Around the mid 90s, the wines of Priorat, a small appellation in the heart of Catalonia, began to achieve international acclaim.They were rich and intense but also possessed a charming mineral character that elevated them well beyond the sea of wines championed elsewhere for an abundance of robust fruit.
This concentrated complexity derived from two sources; low yields from very old vines and the unique slate that distinguishes the soil in Priorat, known as Llicorella in Catalan, made the wines incredibly special.
Yet as popularity grew, so too did the reliance on international varieties. Suddenly new plantings of Merlot, Cabernet and Syrah were appearing in a bid to keep supply in line with demand. The traditional identity of Priorat as a blend of Garnatxa and Carinyena was being eroded. It became increasingly difficult to pick the wines out from the crowd and the well-regarded intricacies of the local terroir were progressively obscured.
A handful of super wines achieved great scores but many of the more accessible wines started to disappoint. By the mid 2000s Priorat’s reputation as one of the top Spanish wines still held, but often the wines hid behind towering price tags, finding themselves resigned to the portfolios of increasingly specialist merchants.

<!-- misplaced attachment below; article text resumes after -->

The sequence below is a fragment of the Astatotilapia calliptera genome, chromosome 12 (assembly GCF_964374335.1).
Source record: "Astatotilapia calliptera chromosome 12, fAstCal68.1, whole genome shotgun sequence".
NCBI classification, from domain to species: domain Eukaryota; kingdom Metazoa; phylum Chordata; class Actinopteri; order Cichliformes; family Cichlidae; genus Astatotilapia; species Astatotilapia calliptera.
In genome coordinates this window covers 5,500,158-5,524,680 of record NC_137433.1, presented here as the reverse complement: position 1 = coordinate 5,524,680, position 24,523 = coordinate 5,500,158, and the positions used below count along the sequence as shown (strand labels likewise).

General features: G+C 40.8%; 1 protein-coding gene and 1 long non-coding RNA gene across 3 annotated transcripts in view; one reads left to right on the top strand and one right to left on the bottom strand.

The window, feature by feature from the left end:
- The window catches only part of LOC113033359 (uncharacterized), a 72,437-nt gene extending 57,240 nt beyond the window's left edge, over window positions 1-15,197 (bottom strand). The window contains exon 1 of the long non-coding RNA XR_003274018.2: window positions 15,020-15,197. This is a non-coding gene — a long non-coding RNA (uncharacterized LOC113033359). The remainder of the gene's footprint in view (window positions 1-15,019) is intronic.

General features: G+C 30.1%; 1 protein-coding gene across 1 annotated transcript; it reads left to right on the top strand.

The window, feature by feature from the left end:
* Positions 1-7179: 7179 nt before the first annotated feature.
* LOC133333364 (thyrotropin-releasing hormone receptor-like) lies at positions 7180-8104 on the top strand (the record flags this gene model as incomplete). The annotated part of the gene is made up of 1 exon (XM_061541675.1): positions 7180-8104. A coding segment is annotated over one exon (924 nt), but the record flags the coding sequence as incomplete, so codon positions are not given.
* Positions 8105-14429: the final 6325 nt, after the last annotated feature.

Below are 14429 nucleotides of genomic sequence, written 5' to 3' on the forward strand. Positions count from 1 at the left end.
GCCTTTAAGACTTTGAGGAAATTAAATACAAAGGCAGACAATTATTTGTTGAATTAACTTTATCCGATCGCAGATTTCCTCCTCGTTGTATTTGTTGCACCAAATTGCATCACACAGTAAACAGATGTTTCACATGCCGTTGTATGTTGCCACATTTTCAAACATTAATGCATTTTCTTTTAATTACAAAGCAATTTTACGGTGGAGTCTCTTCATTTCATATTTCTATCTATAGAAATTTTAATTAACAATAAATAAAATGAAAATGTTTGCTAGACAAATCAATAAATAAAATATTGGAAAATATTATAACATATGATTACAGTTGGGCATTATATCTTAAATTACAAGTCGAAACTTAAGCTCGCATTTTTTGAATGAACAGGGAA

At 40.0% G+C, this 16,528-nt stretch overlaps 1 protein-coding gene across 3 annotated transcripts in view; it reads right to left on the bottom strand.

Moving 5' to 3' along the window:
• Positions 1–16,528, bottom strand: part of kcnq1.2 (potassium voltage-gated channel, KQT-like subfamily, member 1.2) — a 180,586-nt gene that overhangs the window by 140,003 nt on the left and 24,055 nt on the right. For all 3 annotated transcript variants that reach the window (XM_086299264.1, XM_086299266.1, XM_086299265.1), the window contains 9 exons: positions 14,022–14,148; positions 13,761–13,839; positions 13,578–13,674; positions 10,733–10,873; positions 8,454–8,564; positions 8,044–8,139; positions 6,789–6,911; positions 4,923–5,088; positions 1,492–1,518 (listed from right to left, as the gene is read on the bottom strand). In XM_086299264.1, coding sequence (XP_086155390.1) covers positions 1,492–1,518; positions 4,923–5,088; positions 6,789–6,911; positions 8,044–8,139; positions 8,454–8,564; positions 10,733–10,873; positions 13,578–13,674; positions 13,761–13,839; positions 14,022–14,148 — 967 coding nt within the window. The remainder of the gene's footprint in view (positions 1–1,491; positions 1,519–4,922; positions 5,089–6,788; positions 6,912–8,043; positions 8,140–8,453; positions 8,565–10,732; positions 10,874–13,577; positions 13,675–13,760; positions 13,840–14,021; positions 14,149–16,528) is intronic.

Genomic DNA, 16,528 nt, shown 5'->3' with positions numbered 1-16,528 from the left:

When the subsequent credit crunch and financial crisis hit, things had to change. A far more discerning market held on to its money, allocating it instead to wines that delivered value rather than status. Prices levelled out and those producers whose wines weren’t up to scratch soon found out. But what now of this famous region whose potential to produce greatness is unquestioned? Are Priorat wines still worth the money or are they all hype and well overpriced?
Producing Priorat is a labour of love. Vineyards are cut into the slate hills and terraces are so steep that grapes can only be picked by hand. It is back breaking work. The vines themselves are often 50-60 years old, if not 100, and give heart wrenchingly small quantities of fruit. The cost of production is high and yields would be laughable, were they not the sole income of many winemaking families.
Many producers have now returned their attention to the historical grape varieties that have flown the flag for this area since the turn of the last century. Modern technology and a growing understanding of Garnatxa and Carinyena have led to experimentation with single vineyard interpretations.
Better knowledge of the viticultural techniques that solicit the best from each grape is now being utilised and today Priorat wines represents some of the most honest expressions of terroir in Spain. The wines are still big and powerful, but the personality is back. The mineral character is evident once again and wines are very much worth the outlay. Today they are considered once again to be amongst Spain’s greatest red wines and boast a level of both power and elegance rarely seen alongside one another.